Secret to Success, Part 1. How SCOPE can change your life!

by Kenny Eller on August 30, 2010

The first secret to success is scope or the broadening of to be more specific. Let me explain.

Growing up I spent a lot of time shooting on the driveway made court at my parents’ house. My brother and I would mimic the NBA’s All-Star weekend 3pt contest and have shooting contest after shooting contest. Just like the pros, we would shoot five balls from five different positions on the court with the last of the five from each position worth two points. One major difference in our shooting contest and the NBA’s was our shots came from all different distances. The furthest shot we could take on the right baseline was no more than 10 feet, while the left side was closer to 15-17. This wasn’t by choice of course, we were merely making the best out of our home court dimensions.

So we would compete against one another almost daily, trying to relive the Larry Bird or Craig Hodges moments. Doing that along with playing a lot we became pretty good shooters.

During my sophomore year of high school a blend of guys from the freshman to varsity boys basketball team stayed after school to play pick up games on certain days. This was always a thrill for me, because it was a way to measure my progress as a player. At that time I had only been playing basketball for a couple of years.

On one particular day as the games were winding down, we were playing 3-on-3 when my Mom was due to come pick me up. In those days, there were no cell phones tied to the hips of 15 year olds or lining the baseline of the court. How did we survive:-) So my Mom shows up and the guys want to keep playing, but would be down to five if I left. At that point, the varsity team’s best shooter and starting guard, Brent Pauley, offered to give me a ride home.

My mom who was very protective of me, agreed to let me stay and we played on. After the games had ended, I assumed I was going home. Instead, I was about to become a man powered rebounding machine.

Brent wasn’t a good shooter. He was a great shooter. He stood all of five feet 10 inches, but had extreme explosiveness. He was quick, and could dunk. His staple on the team was draining the three though. During that season in 1993 he set the school three point mark for a single season.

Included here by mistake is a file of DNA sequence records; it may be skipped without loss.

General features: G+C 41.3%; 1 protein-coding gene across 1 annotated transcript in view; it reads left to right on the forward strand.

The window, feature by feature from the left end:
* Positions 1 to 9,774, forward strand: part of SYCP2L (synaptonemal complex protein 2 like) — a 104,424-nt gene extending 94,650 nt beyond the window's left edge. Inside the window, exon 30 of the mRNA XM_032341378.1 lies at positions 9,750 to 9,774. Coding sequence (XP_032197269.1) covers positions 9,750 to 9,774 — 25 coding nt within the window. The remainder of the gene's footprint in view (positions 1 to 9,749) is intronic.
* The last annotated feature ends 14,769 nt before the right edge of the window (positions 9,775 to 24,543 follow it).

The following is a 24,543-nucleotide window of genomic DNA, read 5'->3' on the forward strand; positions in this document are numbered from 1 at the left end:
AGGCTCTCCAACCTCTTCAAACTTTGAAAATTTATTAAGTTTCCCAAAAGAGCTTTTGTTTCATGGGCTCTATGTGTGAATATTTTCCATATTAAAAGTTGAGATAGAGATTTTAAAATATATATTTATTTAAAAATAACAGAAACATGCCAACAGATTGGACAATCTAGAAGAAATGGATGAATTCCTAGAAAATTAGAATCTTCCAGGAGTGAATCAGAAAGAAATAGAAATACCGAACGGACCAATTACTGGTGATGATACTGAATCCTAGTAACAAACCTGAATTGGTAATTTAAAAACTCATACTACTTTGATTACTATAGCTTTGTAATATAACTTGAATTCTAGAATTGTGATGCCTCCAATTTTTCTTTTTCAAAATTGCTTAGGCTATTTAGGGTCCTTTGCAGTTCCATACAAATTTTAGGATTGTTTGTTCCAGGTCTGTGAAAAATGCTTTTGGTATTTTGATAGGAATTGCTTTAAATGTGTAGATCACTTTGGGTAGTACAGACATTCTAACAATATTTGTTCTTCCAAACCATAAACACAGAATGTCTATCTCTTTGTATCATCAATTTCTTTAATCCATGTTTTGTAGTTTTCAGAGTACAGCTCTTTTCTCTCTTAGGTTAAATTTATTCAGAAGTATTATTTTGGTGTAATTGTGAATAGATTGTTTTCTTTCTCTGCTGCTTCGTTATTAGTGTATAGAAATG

So I stood under the rim and began rebounding. He started around the three point line, in the same five positions that the NBA sets up the three point contest and started launching. He didn’t tell me his goal, but I quickly figured out that he wasn’t going to leave the gym until he made ten in a row or one time around and back, two shots from each position.

This blew my young basketball mind. Of course I never let on to Brent that what he was doing seemed undoable to me at the time, but it did.

To me, those hours of shooting hoops in the backyard had made me a really good shooter. Not being surrounded by players, I had thought what I was doing was more than most. It was all I knew. Brent showed the dedication it took to go from good to great. To go from it should go in to it will go in. He showed what it took to set records.

Being exposed to others that are successful gives the growing individual a peep hole to perhaps see why they are successful. More than likely you will find that the successful one has been willing to work much harder and smarter than most.

Success isn’t usually holding hands with luck.

That is scope. Brent expanded mine.

I of course took what I learned from Brent and passed on that knowledge to my younger brother (six years younger than me) and expanded that to him taking over 3,000 shots a week as a 15 year old. Had my brother not had me, I’m positive that he would have approached the game like most kids with no guidance. He still would have been a good player, but wouldn’t have had that edge.

The great thing with expanding your scope is it also allows you to see if you really want what you think you want.

A little over five years ago a neighborhood kid had seen me play at the local courts one evening. A few days later he was ringing the doorbell to my home asking if I would come out and play. He wanted to be able to shoot better and in his eyes, I was the best he had seen. To him I shot like a guy in the NBA.

His scope was small. He had never been around really good players or shooters.

So I went across the street in my flip flops and played a couple of games. He was amazed, though he really shouldn’t have been. I wasn’t close to shooting at my best, but it was great within his current scope. So at the end he asked the question that I’ve been asked more than a few times, “How can I shoot like you?”